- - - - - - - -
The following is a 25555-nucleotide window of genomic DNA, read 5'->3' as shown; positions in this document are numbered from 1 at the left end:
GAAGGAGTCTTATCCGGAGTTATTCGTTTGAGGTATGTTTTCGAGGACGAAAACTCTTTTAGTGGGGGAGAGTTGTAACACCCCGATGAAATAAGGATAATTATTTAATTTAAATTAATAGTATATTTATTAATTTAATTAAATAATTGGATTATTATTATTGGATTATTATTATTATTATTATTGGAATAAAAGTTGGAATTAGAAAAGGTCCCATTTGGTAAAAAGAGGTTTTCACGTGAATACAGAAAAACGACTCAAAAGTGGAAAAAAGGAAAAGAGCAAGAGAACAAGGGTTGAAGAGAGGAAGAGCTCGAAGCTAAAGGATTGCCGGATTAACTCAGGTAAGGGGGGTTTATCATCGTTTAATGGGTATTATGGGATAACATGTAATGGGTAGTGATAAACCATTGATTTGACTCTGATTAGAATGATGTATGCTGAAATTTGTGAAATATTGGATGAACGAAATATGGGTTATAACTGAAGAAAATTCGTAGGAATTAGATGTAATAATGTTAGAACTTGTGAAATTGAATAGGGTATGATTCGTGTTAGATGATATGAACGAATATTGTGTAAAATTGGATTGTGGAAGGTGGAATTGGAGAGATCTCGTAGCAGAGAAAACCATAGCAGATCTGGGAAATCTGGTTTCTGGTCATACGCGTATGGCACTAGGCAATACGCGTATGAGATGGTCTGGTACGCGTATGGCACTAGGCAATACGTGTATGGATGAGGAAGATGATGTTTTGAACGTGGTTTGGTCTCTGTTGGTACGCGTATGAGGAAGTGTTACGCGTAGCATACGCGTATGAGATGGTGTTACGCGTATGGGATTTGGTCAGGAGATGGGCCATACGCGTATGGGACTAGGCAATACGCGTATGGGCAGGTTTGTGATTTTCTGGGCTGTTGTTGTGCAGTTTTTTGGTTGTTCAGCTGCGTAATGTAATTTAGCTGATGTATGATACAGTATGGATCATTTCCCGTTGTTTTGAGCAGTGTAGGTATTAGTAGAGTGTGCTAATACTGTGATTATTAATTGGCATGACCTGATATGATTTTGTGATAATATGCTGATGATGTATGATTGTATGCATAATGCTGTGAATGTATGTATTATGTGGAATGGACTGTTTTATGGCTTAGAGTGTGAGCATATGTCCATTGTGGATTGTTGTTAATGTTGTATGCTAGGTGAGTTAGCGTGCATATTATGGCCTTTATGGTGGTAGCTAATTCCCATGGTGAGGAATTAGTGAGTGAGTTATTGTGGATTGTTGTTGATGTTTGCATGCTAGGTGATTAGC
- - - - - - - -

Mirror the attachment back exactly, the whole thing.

The following is a 25555-nucleotide window of genomic DNA, read 5'->3' as shown; positions in this document are numbered from 1 at the left end:
GAAGGAGTCTTATCCGGAGTTATTCGTTTGAGGTATGTTTTCGAGGACGAAAACTCTTTTAGTGGGGGAGAGTTGTAACACCCCGATGAAATAAGGATAATTATTTAATTTAAATTAATAGTATATTTATTAATTTAATTAAATAATTGGATTATTATTATTGGATTATTATTATTATTATTATTGGAATAAAAGTTGGAATTAGAAAAGGTCCCATTTGGTAAAAAGAGGTTTTCACGTGAATACAGAAAAACGACTCAAAAGTGGAAAAAAGGAAAAGAGCAAGAGAACAAGGGTTGAAGAGAGGAAGAGCTCGAAGCTAAAGGATTGCCGGATTAACTCAGGTAAGGGGGGTTTATCATCGTTTAATGGGTATTATGGGATAACATGTAATGGGTAGTGATAAACCATTGATTTGACTCTGATTAGAATGATGTATGCTGAAATTTGTGAAATATTGGATGAACGAAATATGGGTTATAACTGAAGAAAATTCGTAGGAATTAGATGTAATAATGTTAGAACTTGTGAAATTGAATAGGGTATGATTCGTGTTAGATGATATGAACGAATATTGTGTAAAATTGGATTGTGGAAGGTGGAATTGGAGAGATCTCGTAGCAGAGAAAACCATAGCAGATCTGGGAAATCTGGTTTCTGGTCATACGCGTATGGCACTAGGCAATACGCGTATGAGATGGTCTGGTACGCGTATGGCACTAGGCAATACGTGTATGGATGAGGAAGATGATGTTTTGAACGTGGTTTGGTCTCTGTTGGTACGCGTATGAGGAAGTGTTACGCGTAGCATACGCGTATGAGATGGTGTTACGCGTATGGGATTTGGTCAGGAGATGGGCCATACGCGTATGGGACTAGGCAATACGCGTATGGGCAGGTTTGTGATTTTCTGGGCTGTTGTTGTGCAGTTTTTTGGTTGTTCAGCTGCGTAATGTAATTTAGCTGATGTATGATACAGTATGGATCATTTCCCGTTGTTTTGAGCAGTGTAGGTATTAGTAGAGTGTGCTAATACTGTGATTATTAATTGGCATGACCTGATATGATTTTGTGATAATATGCTGATGATGTATGATTGTATGCATAATGCTGTGAATGTATGTATTATGTGGAATGGACTGTTTTATGGCTTAGAGTGTGAGCATATGTCCATTGTGGATTGTTGTTAATGTTGTATGCTAGGTGAGTTAGCGTGCATATTATGGCCTTTATGGTGGTAGCTAATTCCCATGGTGAGGAATTAGTGAGTGAGTTATTGTGGATTGTTGTTGATGTTTGCATGCTAGGTGATTAGC